You can use a wide range of Google Translate tools to translate any of our international year-end Zeitgeist pages into up to 51 languages. If, for example, you speak Spanish, but want to read what was top of mind in Japan this year, just enter the text or the web page URL of the Japanese Zeitgeist page into Google Translate and read it in your own language. Or you can use Google Toolbar on Internet Explorer or Firefox, with advanced translation, that will translate the page for you automatically. You can also translate any page automatically with Google Chrome.
Our Year-End Zeitgeist is just a small sampling of the queries and search trends that we found interesting this year. If you want to go beyond what we’ve shared here, try using these tools to discover more about global and regional search terms over time (in some cases, as far back as 2004).
- Google Trends – For a broad look at search query data, enter up to five search terms to see relative popularity over time. You can use Trends to compare terms in any language from any country – the interface is currently available in US English, Chinese and Japanese.
- Trends for Websites – Google Trends for website traffic data. Type in a website address to see visitors by region and related sites visited. Currently available in US English only.
- Insights for Search – A closer look at search query data for power users. Create your own lists of “most-popular” queries and “fastest-rising” queries for different geographical regions over time and by topic. Insights for Search is available in 40 languages.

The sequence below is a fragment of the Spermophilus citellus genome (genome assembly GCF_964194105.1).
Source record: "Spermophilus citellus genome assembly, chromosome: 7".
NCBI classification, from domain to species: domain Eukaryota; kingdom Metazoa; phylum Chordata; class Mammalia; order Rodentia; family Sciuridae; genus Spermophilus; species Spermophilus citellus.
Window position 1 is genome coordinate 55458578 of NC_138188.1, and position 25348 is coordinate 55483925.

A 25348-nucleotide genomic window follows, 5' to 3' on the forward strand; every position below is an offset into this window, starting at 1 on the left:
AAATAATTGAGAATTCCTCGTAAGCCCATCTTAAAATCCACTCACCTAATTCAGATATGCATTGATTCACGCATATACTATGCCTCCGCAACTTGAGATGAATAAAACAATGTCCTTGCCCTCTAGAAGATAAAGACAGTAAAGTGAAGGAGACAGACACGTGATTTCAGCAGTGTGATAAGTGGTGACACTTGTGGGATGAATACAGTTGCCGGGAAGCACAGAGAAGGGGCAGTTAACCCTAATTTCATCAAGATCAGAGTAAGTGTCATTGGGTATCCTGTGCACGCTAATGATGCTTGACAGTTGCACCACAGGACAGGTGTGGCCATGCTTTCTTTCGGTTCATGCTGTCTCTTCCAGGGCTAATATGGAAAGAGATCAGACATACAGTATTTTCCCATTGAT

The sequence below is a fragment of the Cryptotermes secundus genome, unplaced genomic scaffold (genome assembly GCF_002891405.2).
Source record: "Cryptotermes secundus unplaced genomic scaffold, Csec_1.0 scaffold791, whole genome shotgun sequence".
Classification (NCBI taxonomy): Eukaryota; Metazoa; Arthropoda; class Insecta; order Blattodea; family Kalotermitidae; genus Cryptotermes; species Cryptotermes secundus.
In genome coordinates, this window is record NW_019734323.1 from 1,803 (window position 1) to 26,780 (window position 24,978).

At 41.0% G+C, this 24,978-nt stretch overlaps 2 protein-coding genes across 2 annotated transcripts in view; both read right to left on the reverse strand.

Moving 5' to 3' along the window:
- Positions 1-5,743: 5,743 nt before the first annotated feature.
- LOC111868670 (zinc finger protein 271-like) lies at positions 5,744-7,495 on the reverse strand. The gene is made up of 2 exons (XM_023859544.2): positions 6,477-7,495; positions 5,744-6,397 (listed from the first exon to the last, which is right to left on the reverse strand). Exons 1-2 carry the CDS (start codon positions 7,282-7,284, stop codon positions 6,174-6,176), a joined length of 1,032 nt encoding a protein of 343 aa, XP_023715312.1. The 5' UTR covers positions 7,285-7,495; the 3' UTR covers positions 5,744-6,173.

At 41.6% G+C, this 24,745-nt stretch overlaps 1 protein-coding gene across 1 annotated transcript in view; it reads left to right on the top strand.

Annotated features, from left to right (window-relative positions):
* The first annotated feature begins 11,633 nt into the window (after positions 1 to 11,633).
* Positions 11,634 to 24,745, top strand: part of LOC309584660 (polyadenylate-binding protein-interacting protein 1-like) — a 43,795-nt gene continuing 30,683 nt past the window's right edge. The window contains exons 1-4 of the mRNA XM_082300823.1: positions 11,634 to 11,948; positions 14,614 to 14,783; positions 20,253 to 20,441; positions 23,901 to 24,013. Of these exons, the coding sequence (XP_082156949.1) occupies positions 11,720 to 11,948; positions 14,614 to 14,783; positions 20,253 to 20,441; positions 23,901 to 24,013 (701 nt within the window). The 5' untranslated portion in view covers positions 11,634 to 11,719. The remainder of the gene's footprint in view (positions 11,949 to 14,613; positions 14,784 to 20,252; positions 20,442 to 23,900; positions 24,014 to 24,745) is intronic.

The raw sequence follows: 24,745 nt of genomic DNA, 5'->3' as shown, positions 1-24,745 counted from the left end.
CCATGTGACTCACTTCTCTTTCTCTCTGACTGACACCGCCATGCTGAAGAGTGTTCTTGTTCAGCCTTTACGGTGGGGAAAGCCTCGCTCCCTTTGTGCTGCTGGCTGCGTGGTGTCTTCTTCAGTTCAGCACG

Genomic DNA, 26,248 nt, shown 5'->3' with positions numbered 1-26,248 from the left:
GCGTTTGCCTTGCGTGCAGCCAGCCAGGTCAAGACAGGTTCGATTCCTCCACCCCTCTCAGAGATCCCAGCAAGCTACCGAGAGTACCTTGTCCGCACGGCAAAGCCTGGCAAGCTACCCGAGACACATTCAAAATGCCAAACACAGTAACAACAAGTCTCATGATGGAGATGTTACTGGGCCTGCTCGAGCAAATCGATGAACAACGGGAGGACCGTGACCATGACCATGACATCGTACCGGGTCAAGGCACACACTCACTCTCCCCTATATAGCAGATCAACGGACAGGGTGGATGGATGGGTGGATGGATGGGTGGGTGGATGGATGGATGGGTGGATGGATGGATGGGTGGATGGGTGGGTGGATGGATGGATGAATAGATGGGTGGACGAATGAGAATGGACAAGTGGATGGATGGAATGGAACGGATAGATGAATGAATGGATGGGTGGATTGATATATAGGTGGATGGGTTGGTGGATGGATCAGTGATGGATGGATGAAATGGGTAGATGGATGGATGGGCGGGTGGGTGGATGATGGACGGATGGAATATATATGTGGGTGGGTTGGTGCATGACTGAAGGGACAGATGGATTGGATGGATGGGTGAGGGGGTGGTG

- Hot Trends (India, Japan, Singapore and US only) – The top 40 fastest-rising search queries right now, updated continuously throughout the day.
Perhaps you just want to take a closer look at your own web behaviour over the past year. While the data that we've used for our Zeitgeist is anonymous and in aggregate, there are a few places that you can look to examine your own personal search trends, if you have a Google account.
- Web History – If you’ve chosen to enable Web History in your Google Account, you can get an interesting glimpse at your own web activity, such as top queries and peak activity over time. To try it out, log in to Web History with your Google Account and click the “Trends” tab. This might not account for all of your web activity, but it can be a fun way to look back at your query and browsing history over time.
- Google Reader – If you use Google Reader to read blogs and other RSS feeds, you can view your reading trends by going to the “Trends” tab under “Your stuff” in the left-hand menu.
Let it live on
Stay up to speed on hot topics from this year and catch the latest new ones as they crop up in 2011. We offer a variety of ways for you to keep up to date on your favourite topics and get more information about them.
- Google Alerts – Keep track of the topics that matter to you most by signing up for Google Alerts, and receive email updates about the latest relevant Google results (web, news, etc.) for the query.
- Real-Time Search – Stay up to speed on the latest conversations around your favourite topics with our Real-Time Search results. See up-to-the second tweets, status updates and more about any topic that you care about.